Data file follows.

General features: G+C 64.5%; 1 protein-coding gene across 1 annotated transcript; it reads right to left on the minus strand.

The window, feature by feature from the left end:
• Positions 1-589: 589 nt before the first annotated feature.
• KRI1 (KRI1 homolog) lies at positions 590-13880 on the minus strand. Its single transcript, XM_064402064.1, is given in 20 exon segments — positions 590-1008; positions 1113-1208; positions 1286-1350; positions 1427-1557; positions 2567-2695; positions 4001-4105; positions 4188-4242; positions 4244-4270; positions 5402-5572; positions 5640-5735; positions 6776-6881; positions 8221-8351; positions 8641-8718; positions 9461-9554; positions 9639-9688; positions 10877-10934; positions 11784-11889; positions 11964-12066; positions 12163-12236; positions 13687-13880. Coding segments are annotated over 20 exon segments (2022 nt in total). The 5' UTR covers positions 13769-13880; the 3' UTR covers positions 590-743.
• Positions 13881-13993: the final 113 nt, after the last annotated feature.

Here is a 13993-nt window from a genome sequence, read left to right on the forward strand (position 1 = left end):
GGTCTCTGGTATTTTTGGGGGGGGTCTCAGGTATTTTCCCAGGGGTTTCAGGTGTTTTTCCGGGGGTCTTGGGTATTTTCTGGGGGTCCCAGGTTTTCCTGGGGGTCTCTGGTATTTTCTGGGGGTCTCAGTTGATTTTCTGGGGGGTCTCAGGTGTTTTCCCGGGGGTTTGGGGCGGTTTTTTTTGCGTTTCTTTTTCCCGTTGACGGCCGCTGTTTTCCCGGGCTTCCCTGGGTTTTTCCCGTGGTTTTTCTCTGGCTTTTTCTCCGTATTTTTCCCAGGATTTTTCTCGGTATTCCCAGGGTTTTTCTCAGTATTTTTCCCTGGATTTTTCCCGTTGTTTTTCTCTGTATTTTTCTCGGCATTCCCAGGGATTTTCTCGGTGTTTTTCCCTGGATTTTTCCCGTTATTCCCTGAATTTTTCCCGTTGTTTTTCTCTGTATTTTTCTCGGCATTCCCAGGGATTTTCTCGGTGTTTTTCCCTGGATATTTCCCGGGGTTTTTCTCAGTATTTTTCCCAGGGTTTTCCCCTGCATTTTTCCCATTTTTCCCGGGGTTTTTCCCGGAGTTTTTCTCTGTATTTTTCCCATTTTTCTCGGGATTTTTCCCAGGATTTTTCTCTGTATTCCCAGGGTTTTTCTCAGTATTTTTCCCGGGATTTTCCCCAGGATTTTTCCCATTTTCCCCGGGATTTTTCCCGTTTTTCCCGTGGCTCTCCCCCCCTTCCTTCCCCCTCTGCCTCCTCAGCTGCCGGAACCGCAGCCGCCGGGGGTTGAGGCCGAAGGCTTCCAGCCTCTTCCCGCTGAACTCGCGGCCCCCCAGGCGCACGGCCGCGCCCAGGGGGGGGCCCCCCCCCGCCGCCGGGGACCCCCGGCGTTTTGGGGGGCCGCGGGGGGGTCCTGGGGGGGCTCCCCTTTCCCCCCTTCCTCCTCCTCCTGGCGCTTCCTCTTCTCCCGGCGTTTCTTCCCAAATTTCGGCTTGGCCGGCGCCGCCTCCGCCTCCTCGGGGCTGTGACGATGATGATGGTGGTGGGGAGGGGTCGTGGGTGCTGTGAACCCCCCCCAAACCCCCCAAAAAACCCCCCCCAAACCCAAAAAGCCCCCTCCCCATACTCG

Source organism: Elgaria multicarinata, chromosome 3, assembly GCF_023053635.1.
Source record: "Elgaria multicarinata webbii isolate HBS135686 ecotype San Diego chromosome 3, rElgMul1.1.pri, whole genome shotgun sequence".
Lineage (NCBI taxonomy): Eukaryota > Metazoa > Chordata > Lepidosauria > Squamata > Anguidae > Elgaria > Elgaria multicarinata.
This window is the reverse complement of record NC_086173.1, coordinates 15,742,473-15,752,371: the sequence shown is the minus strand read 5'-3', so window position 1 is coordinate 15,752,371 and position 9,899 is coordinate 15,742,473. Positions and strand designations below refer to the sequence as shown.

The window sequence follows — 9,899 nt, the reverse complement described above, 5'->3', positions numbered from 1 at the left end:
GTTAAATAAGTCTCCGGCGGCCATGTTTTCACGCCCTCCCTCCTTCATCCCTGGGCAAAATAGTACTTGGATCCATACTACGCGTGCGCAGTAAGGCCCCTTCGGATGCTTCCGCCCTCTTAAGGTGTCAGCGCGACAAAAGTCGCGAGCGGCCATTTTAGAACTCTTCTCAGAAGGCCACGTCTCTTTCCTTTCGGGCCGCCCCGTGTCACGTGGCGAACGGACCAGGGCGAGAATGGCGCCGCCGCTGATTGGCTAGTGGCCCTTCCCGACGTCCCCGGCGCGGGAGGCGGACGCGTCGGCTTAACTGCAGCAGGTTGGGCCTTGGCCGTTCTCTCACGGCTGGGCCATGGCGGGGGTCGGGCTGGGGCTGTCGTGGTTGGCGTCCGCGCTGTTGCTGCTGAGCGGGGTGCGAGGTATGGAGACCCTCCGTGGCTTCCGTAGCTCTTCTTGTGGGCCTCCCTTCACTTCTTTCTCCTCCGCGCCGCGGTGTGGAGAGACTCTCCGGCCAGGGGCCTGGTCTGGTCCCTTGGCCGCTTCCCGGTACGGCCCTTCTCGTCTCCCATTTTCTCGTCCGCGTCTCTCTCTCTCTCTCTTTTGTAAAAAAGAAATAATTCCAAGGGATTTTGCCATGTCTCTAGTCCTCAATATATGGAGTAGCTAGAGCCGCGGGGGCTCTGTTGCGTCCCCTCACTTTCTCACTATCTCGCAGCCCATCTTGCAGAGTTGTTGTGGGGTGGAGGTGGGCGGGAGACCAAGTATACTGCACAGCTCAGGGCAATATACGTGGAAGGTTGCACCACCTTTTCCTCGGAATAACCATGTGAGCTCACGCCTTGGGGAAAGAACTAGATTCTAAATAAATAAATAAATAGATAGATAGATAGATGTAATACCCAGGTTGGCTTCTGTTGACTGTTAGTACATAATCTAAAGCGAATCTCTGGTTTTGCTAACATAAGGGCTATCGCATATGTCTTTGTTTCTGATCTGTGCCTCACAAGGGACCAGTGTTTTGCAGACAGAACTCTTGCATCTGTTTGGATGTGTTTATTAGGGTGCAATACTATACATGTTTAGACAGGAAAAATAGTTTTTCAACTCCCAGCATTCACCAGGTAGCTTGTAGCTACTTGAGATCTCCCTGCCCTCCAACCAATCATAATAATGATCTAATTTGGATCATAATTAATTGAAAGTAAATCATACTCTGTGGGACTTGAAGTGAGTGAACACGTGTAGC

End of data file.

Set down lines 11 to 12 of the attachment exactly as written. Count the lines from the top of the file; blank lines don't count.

This window is the reverse complement of record NC_086173.1, coordinates 15,742,473-15,752,371: the sequence shown is the minus strand read 5'-3', so window position 1 is coordinate 15,752,371 and position 9,899 is coordinate 15,742,473. Positions and strand designations below refer to the sequence as shown.

The window sequence follows — 9,899 nt, the reverse complement described above, 5'->3', positions numbered from 1 at the left end: